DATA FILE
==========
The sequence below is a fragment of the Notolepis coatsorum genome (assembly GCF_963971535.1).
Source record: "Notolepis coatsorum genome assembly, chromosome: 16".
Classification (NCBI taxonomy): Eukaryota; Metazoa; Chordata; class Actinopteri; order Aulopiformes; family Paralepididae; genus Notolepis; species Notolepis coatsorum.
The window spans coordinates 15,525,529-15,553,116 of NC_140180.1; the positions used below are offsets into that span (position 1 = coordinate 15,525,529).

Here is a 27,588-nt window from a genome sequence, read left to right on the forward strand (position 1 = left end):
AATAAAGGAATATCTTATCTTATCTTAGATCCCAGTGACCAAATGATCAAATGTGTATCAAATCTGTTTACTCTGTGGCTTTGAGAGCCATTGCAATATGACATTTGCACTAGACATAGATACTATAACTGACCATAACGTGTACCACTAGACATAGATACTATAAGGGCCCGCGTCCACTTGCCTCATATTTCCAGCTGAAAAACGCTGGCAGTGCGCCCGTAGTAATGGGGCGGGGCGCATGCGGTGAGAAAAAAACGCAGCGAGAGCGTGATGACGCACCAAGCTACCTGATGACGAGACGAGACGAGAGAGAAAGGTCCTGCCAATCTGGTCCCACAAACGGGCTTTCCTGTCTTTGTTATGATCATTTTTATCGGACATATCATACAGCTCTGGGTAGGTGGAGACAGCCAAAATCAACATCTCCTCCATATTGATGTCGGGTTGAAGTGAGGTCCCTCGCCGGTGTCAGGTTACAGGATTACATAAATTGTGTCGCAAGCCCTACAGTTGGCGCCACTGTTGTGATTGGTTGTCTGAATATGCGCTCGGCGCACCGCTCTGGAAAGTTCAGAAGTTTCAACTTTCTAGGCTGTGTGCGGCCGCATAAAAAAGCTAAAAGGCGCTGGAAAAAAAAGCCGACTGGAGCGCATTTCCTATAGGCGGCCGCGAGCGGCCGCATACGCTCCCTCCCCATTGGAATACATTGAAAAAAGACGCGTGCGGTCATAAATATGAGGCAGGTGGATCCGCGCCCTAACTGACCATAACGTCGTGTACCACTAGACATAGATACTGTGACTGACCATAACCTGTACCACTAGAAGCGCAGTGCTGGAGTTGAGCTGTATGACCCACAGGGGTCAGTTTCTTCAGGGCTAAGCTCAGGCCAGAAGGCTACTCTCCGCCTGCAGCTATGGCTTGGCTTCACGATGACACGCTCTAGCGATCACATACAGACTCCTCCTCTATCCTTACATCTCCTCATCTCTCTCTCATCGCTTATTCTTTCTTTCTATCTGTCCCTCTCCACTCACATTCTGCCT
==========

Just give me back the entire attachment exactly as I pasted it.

The sequence below is a fragment of the Notolepis coatsorum genome (assembly GCF_963971535.1).
Source record: "Notolepis coatsorum genome assembly, chromosome: 16".
Classification (NCBI taxonomy): Eukaryota; Metazoa; Chordata; class Actinopteri; order Aulopiformes; family Paralepididae; genus Notolepis; species Notolepis coatsorum.
The window spans coordinates 15,525,529-15,553,116 of NC_140180.1; the positions used below are offsets into that span (position 1 = coordinate 15,525,529).

Here is a 27,588-nt window from a genome sequence, read left to right on the forward strand (position 1 = left end):
AATAAAGGAATATCTTATCTTATCTTAGATCCCAGTGACCAAATGATCAAATGTGTATCAAATCTGTTTACTCTGTGGCTTTGAGAGCCATTGCAATATGACATTTGCACTAGACATAGATACTATAACTGACCATAACGTGTACCACTAGACATAGATACTATAAGGGCCCGCGTCCACTTGCCTCATATTTCCAGCTGAAAAACGCTGGCAGTGCGCCCGTAGTAATGGGGCGGGGCGCATGCGGTGAGAAAAAAACGCAGCGAGAGCGTGATGACGCACCAAGCTACCTGATGACGAGACGAGACGAGAGAGAAAGGTCCTGCCAATCTGGTCCCACAAACGGGCTTTCCTGTCTTTGTTATGATCATTTTTATCGGACATATCATACAGCTCTGGGTAGGTGGAGACAGCCAAAATCAACATCTCCTCCATATTGATGTCGGGTTGAAGTGAGGTCCCTCGCCGGTGTCAGGTTACAGGATTACATAAATTGTGTCGCAAGCCCTACAGTTGGCGCCACTGTTGTGATTGGTTGTCTGAATATGCGCTCGGCGCACCGCTCTGGAAAGTTCAGAAGTTTCAACTTTCTAGGCTGTGTGCGGCCGCATAAAAAAGCTAAAAGGCGCTGGAAAAAAAAGCCGACTGGAGCGCATTTCCTATAGGCGGCCGCGAGCGGCCGCATACGCTCCCTCCCCATTGGAATACATTGAAAAAAGACGCGTGCGGTCATAAATATGAGGCAGGTGGATCCGCGCCCTAACTGACCATAACGTCGTGTACCACTAGACATAGATACTGTGACTGACCATAACCTGTACCACTAGAAGCGCAGTGCTGGAGTTGAGCTGTATGACCCACAGGGGTCAGTTTCTTCAGGGCTAAGCTCAGGCCAGAAGGCTACTCTCCGCCTGCAGCTATGGCTTGGCTTCACGATGACACGCTCTAGCGATCACATACAGACTCCTCCTCTATCCTTACATCTCCTCATCTCTCTCTCATCGCTTATTCTTTCTTTCTATCTGTCCCTCTCCACTCACATTCTGCCT